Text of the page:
Two candidates for governor like Gov. Linda Lingle's proposal to have the superintendent of schools be a Cabinet-level executive appointee, describing it as the clearest way to achieve direct accountability for improving Hawaii's statewide public education system.
Democrat Neil Abercrombie, who resigned his U.S. House seat to run for governor, and Republican Lt. Gov. Duke Aiona, who hopes to succeed Lingle, both like the idea, which has made little headway in the Legislature.
Lawmakers instead are moving ahead with House and Senate bills that would let voters decide whether to replace the statewide, elected Board of Education with one appointed by the next governor. The governor would select from nominees supplied by an advisory panel; appointees would need Senate confirmation. The school board, in turn, would hire the superintendent.
Either change — to have an appointed BOE or a Cabinet-level superintendent — would require a constitutional amendment approved by Hawaii voters to take effect. The current BOE opposes both proposals, preferring to remain having elected members….
(And we can count on the HSTA to spend $100,000 of NEA funds to fight it at the polls. Who will step up to raise funds and organize a PAC to deliver the pro-reform message to voters?)
25 Parents, kids stage Lingle office sit-in
Members of Save Our Schools who are upset that the state and the Hawaii teachers union have not ended the furloughs are expected to gather in mid-afternoon.
The group sent a letter to Lingle on Monday asking her to personally participate in negotiations with the Hawaii State Teachers Association, the state Board of Education and the state Department of Education.
ADV: Protesters demand end to furloughs
Who is SOS? Read >>> Furloughs: Advertiser sides with “sustainability” billionaires
Land gift initiates aid to leeward education (Hanabusa gets plug from Jeff Stone)
Stone credited state Senate President Colleen Hanabusa with being the "catalyst" for the donation. He said he learned about the need for a large tract of land for Kamehameha Schools through Hanabusa, who represents the Waianae area. (Do you think anybody actually believes this line of bs, Jeff?)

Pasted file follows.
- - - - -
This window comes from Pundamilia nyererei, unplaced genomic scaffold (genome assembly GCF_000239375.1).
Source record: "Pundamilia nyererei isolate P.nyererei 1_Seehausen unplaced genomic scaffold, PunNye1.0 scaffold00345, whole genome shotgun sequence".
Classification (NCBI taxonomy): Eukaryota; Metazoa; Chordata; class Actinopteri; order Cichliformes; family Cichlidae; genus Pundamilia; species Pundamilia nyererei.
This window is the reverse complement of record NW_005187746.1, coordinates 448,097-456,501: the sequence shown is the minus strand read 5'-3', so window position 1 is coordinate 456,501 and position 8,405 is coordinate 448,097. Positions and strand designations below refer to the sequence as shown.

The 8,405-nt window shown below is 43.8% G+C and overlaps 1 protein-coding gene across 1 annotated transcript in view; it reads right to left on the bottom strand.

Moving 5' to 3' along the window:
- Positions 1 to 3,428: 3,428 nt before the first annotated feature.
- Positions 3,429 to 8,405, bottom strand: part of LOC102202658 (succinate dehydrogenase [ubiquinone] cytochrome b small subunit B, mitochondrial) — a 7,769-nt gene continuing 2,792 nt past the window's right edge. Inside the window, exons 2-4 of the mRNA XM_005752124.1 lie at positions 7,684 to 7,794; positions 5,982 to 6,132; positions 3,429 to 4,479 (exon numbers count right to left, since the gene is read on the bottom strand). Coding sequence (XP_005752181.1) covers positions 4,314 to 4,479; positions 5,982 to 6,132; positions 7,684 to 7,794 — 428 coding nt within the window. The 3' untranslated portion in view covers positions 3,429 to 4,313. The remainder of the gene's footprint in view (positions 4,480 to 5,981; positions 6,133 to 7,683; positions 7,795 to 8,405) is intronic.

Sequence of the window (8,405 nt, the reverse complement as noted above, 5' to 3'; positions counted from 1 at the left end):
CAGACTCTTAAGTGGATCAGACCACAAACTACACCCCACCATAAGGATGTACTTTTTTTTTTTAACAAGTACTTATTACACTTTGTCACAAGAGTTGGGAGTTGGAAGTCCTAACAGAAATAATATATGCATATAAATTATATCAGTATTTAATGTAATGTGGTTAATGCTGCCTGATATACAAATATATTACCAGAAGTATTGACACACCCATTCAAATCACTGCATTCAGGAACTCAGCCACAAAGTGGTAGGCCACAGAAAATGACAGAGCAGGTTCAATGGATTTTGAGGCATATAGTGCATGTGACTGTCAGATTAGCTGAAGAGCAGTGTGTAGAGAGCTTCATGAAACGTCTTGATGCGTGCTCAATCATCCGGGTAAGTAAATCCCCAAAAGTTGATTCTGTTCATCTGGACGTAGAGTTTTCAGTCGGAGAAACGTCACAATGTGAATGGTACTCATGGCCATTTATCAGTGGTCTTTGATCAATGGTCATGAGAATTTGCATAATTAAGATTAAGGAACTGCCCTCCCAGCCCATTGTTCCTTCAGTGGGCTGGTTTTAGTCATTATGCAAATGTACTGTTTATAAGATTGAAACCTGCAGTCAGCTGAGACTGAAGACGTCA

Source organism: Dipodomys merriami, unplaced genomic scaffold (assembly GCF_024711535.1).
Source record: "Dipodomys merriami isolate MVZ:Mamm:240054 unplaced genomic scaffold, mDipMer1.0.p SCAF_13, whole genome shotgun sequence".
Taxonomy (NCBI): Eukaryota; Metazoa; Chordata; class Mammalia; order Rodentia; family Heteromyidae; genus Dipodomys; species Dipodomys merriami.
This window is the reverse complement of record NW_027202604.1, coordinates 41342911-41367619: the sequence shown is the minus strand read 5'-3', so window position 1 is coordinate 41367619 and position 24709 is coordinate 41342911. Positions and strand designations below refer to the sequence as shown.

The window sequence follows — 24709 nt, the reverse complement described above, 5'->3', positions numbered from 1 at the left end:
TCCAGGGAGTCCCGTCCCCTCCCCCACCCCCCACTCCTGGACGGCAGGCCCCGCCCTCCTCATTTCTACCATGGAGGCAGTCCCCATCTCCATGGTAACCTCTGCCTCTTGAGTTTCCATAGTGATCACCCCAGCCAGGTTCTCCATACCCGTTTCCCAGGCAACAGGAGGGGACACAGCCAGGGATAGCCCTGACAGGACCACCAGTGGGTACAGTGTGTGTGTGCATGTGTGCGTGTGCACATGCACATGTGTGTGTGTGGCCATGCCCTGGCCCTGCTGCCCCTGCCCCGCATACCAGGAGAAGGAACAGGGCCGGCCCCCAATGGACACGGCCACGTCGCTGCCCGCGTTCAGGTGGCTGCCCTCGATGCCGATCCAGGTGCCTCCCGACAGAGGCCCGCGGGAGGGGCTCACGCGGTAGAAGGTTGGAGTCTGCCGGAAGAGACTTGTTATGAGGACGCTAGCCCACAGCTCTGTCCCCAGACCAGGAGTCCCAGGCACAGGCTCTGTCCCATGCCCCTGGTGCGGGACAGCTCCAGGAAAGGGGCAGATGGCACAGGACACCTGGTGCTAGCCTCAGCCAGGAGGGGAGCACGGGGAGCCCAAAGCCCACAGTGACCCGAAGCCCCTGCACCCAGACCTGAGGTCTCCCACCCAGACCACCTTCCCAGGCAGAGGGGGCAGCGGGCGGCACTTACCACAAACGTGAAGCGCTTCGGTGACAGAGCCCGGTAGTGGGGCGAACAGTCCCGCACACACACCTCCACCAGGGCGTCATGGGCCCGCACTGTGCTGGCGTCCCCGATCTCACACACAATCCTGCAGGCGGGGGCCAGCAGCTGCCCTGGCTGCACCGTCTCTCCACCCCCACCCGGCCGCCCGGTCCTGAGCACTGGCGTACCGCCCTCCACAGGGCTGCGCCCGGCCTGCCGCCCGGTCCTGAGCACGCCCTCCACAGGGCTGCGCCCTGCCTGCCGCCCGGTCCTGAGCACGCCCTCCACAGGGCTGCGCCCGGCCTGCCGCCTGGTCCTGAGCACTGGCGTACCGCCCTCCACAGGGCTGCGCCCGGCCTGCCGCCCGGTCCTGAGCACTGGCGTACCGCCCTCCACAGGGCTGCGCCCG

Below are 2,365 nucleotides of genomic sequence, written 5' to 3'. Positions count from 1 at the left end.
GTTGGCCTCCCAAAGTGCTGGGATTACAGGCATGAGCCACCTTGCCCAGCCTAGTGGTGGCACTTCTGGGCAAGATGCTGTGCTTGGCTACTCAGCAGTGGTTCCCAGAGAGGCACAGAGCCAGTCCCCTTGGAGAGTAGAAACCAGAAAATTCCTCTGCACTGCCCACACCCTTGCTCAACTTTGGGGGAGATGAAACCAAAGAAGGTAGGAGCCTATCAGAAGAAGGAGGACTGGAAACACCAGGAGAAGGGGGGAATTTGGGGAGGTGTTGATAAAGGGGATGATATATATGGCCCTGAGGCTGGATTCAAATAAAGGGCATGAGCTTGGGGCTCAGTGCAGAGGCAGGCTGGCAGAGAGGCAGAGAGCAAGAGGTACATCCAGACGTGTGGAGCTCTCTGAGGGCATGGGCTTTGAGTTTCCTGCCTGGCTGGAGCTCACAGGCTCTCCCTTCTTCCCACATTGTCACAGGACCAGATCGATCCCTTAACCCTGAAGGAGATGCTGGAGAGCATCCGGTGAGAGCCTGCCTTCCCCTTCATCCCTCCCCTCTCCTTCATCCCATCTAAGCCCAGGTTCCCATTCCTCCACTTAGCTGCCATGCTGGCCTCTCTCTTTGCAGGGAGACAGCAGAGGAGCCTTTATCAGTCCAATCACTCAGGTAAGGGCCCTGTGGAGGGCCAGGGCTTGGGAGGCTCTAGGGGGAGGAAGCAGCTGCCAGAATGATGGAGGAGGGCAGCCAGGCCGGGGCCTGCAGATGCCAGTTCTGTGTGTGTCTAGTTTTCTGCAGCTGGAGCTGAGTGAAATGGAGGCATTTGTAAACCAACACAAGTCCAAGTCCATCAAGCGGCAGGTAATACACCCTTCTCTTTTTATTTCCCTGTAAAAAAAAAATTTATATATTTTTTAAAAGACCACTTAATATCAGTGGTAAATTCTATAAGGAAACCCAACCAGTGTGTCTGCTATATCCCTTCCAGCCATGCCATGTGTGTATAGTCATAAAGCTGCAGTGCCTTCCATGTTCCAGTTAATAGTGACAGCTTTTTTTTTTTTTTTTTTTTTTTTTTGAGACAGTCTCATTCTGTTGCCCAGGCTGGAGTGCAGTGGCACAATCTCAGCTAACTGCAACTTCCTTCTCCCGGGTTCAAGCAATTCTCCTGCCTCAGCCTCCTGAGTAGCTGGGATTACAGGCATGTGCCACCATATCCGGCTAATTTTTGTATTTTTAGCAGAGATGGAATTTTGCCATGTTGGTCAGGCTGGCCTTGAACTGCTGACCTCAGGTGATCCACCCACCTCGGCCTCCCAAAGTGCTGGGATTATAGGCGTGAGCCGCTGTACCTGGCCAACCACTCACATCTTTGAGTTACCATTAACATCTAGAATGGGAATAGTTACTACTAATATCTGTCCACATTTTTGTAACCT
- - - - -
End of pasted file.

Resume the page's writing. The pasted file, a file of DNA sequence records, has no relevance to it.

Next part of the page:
EXPLAINED: Cayetano: Hanabusa's Broken Trust connections lead to Ko Olina
Federal APEC funds could be 'tens of millions' Ca-Ching!
That’s what it is all about. More Federal pork to feed the corporatist State.
Log Cabin Republicans Endorses Charles Djou for Congress
Charles Djou, a young Chinese-American from Hawaii, serves as a Captain in the Army Reserves and is a staunch opponent of the failed 'Don't Ask, Don't Tell' policy, which prohibits gays and lesbians from serving openly in the military. Djou fought for government transparency in Hawaii, supports market-based healthcare reform and tort reform, and has never voted for a tax increase.
Hawaiian Telcom seeks initial public offering
Walter Dods, who has been a Hawaiian Telcom board member since May 2005 and chairman since May 2008 (ie during the period in which Hawaiian Tel crashed and burned), will no longer continue in a director's role. "I made the decision to take a more active role in the company as part of the restructuring process because I believe this institution is important to Hawaii," Dods said. (Plus he’s chairing Inouye’s reelection campaign.)
Central Pacific Bank stock tops $2 (Like Hawaiian Tel, CPB chucked out the old boys, and in doing so avoided liquidation.)